Replace HDD by SSD? Anything to pay attention to?

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Centauri39
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Replace HDD by SSD? Anything to pay attention to?

Post by Centauri39 »

I've got a HP 250 G5 notebook with a 1TB HDD inside, which I want to replace with a 1TB SSD in order to make the notebook faster.

Since it is a multi boot system with Win10 and two Ubuntu 18.04 based distros (all of them are 64 bit), I think I'm probably going to do it by purchasing a HDD/SSD case with a USB 3.0 port and clone the entire HDD with the dd tool and then replace the HDD with the SSD.

Now the question is, can I use whatever case I can find, or is there anything to pay attention to, to make sure it is going to work flawlessly?

I guess I need a live stick and do

Code: Select all

sudo dd if=/dev/sda bs=4k of=/dev/sdb
Prior to this I probably should check the names of the drives using GParted on the live stick and change these names accordingly.

Am I right?

rene
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Re: Replace HDD by SSD? Anything to pay attention to?

Post by rene »

No opinion on specific cases; most anything should work I guess. Ones with JMicron controllers seems to have been more often problematic when using Linux than others but generally you'd find out the brand of controller only after buying. Expectation: should work, use Google on the specific model you're about to buy for possible counter indications.

dd as such is going to be slow but bs=4k is going to turn it excruciatingly so. I generally use bs=64M to keep intermediate buffers everywhere filled at all times --- and no, it does not in fact matter for what ends ups being written to the device. Add in status=progress to have it be a bit more verbose.

Note that the slowness of dd vs. potential other cloning options will be caused by dd also transferring unused blocks from the file systems which is something more involved tools can avoid, but that you may not care deeply if the 1T HDD isn't hugely empty anyway. Certainly it's a nicely straightforward option.

A to checking "names" ... no, that would not be the idea. A cloned disk will end up with also cloned UUIDs which would be an issue if you'd then have both connected during normal operation but since you will not be, nothing other to do than the regular clone.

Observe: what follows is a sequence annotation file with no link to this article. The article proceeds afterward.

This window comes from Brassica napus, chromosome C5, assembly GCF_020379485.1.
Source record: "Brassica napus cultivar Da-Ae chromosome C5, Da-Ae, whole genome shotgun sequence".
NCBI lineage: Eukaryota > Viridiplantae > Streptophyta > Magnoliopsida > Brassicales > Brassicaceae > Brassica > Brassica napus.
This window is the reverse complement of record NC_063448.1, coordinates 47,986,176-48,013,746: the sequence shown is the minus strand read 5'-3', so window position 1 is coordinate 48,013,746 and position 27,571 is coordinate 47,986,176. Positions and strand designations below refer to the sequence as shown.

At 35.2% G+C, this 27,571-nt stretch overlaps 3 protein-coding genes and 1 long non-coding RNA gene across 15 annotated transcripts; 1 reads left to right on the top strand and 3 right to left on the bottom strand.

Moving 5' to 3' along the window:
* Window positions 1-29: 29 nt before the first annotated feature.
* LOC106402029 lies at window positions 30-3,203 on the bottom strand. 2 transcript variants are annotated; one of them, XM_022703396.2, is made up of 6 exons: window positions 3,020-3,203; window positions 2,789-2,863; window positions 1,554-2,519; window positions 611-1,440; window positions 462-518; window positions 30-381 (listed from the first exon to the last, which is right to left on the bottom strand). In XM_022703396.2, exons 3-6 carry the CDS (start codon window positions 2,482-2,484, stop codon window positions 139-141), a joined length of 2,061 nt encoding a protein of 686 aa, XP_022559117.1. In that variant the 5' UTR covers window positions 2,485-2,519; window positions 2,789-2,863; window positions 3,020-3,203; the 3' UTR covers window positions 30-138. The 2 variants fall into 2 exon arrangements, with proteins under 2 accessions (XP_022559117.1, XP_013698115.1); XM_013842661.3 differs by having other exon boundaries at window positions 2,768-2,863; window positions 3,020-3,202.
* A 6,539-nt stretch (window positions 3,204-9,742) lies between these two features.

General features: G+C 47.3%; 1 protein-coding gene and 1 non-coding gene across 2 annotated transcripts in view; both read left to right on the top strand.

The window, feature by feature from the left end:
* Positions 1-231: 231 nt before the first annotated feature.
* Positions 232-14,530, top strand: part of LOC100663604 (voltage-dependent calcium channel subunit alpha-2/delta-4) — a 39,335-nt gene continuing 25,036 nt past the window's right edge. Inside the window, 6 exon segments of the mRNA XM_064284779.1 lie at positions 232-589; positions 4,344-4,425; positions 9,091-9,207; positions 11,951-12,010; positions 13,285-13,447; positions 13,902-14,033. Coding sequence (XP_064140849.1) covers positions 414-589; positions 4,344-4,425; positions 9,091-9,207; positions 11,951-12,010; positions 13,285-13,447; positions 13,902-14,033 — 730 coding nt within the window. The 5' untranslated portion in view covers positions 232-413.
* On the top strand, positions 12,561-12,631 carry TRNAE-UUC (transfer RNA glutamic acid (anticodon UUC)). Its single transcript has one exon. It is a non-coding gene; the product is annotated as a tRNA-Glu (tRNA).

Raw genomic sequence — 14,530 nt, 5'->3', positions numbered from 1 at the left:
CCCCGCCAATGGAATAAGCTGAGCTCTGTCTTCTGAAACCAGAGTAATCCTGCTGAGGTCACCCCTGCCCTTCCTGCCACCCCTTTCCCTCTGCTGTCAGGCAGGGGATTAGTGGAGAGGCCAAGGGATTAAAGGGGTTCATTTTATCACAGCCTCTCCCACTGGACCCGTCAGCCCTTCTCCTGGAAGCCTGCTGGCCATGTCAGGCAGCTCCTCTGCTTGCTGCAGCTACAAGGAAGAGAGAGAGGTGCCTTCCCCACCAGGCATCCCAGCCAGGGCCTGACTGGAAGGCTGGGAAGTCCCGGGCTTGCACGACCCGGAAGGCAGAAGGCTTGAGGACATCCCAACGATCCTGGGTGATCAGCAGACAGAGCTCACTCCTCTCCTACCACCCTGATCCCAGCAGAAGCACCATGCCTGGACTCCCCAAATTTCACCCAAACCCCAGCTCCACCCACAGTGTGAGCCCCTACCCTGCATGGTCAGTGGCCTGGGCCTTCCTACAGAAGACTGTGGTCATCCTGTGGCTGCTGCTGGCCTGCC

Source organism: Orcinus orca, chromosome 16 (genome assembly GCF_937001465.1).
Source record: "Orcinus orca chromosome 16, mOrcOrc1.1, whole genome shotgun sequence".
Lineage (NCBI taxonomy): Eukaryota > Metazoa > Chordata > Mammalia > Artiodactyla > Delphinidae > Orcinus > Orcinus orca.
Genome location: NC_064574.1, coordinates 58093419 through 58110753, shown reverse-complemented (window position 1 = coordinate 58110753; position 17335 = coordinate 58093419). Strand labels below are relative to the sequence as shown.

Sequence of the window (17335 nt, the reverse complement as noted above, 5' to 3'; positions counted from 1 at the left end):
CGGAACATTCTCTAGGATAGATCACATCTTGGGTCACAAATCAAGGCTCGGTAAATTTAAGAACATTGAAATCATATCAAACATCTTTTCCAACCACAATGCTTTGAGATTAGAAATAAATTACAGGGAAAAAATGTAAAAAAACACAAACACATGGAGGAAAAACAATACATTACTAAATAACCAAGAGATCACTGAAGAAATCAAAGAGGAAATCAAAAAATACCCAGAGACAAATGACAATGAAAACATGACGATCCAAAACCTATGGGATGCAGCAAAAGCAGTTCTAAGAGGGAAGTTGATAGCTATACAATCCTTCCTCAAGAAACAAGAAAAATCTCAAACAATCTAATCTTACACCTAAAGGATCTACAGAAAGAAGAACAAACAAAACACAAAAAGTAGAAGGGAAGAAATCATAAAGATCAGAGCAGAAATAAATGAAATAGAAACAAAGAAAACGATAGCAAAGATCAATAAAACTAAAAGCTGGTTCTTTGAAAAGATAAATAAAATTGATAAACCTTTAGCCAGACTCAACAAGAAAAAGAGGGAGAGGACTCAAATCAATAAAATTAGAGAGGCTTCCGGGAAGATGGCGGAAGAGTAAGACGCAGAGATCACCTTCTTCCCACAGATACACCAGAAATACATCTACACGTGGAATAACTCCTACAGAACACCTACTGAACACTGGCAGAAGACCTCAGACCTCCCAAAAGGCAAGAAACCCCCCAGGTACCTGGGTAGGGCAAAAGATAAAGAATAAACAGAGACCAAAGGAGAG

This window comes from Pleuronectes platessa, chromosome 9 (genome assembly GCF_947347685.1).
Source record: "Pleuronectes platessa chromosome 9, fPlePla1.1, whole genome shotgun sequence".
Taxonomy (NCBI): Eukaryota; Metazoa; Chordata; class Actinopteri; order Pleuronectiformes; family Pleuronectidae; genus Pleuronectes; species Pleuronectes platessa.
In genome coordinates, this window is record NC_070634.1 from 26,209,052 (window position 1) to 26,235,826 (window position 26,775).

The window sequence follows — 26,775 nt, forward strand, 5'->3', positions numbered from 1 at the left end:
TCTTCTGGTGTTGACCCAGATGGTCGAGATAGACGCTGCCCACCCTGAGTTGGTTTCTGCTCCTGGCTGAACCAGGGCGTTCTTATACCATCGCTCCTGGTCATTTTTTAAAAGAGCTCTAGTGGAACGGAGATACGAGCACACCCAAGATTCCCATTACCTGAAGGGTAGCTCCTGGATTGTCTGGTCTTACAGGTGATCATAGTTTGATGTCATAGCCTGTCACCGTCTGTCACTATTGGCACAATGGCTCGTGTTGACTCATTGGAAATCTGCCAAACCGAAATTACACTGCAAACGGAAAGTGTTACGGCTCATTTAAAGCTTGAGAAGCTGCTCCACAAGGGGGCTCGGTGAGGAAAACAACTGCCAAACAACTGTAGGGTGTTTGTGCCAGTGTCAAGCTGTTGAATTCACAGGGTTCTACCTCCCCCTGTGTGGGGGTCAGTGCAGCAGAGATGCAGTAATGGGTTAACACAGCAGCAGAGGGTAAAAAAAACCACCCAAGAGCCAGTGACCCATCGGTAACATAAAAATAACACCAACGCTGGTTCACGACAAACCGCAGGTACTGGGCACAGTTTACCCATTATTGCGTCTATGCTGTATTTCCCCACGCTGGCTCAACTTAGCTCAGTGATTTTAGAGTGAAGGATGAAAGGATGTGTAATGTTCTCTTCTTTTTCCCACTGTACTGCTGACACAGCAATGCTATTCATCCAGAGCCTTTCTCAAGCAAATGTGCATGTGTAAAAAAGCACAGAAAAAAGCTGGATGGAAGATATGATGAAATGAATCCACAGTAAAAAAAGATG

Centauri39
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Re: Replace HDD by SSD? Anything to pay attention to?

Post by Centauri39 »

If dd is too slow, what other tool would you recommend instead?

As for the "names", what I meant was sda, sdb, sdc, ... etc...

The copied UUID's shouldn't matter (hopefully!) since it is only a replacement of the drive, and the old HDD is not intended for further usage within the notebook.
In fact, the HDD will most likely be formatted in the end, anyway.
Maybe I can insert the HDD into the case and use it as an external USB drive, because otherwise the case would become useless after the replacement.

rene
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Re: Replace HDD by SSD? Anything to pay attention to?

Post by rene »

dd isn't necessarily too slow; it's going to copy at full HDD read-speed, it's just that it'll as said also copy file system blocks that are not in fact in use. With 1T and, say, 100M/s HDD read-speed that makes for 1000000M / 100M/s = 10000s ~= 2u45m. At 50M/s average for your HDD 5u30m. In reality it's likely somewhere in between those.

If however as said there's not a huge amount of free space anyway that number also doesn't change much -- and it's always going to be long. Long vs. Very Long tends to not be as big of a difference as Short vs. Long. I.e., you'd be doing something else in the meantime anyway.

When a few years ago HDD -> SSD replacements were very common external cases tended to be supplied with (Windows) cloning software. Maybe still, not sure, neither sure said software would be able to skip unused blocks on ext4. Something like Acronis True Image for Windows probably does and for Linux there's Clonezilla and also the recently by a Linux Mint forum-user (AndyMH) developed Foxclone: https://foxclone.com/